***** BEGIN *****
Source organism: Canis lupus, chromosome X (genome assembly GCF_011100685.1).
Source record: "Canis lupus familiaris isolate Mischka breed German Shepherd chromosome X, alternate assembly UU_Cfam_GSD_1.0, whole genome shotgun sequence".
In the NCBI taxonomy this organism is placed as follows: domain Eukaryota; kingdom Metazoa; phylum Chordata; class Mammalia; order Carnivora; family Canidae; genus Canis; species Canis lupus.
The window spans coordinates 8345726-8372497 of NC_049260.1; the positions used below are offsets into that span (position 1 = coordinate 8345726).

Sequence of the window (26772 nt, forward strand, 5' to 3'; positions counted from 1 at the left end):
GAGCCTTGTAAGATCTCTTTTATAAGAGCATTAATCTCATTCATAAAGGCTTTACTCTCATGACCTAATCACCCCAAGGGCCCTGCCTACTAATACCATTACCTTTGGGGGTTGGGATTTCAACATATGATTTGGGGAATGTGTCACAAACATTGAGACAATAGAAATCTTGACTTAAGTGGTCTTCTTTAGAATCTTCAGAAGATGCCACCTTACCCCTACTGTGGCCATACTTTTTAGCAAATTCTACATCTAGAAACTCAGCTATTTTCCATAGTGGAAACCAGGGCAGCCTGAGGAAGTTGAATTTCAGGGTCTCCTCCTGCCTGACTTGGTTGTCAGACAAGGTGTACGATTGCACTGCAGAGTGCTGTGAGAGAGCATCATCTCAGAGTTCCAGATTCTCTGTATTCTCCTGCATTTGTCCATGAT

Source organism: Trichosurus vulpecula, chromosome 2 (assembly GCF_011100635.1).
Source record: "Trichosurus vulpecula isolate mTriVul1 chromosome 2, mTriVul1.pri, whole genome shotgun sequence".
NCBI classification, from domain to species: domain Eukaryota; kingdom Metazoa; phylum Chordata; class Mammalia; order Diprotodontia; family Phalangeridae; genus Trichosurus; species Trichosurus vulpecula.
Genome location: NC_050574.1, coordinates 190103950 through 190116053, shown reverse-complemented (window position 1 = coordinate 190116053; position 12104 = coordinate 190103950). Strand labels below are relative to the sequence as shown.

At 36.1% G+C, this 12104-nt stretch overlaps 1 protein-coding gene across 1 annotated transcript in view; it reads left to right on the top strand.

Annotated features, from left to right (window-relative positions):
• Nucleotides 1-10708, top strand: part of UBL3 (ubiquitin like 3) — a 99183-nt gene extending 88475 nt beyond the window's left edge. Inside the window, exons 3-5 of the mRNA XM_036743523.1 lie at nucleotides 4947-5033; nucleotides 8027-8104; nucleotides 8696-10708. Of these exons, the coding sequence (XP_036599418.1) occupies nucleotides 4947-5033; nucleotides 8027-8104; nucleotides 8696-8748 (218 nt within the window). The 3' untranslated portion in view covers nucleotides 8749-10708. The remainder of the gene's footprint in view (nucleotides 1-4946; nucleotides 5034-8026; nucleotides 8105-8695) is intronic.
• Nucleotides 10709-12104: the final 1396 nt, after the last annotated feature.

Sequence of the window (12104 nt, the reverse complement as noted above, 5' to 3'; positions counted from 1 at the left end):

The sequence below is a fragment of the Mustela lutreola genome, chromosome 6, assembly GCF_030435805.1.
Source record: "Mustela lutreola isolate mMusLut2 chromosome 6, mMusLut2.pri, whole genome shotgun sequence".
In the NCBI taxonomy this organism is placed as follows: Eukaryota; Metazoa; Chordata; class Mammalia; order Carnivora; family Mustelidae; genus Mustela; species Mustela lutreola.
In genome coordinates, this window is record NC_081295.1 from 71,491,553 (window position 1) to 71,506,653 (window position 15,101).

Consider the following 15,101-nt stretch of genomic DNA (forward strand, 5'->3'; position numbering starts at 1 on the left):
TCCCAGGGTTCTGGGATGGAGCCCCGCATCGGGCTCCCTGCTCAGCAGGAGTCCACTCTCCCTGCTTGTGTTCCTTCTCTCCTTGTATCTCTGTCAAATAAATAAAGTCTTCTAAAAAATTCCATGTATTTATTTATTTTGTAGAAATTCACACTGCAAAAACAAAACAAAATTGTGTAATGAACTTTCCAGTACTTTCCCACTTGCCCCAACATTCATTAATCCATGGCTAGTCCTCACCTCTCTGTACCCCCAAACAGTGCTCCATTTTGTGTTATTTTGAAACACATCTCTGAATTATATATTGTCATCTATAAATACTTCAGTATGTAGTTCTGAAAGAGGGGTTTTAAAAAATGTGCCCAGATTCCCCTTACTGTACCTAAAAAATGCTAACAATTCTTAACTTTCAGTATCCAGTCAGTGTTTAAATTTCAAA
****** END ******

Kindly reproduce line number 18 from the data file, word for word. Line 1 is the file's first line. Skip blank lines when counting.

In the NCBI taxonomy this organism is placed as follows: Eukaryota; Metazoa; Chordata; class Mammalia; order Carnivora; family Mustelidae; genus Mustela; species Mustela lutreola.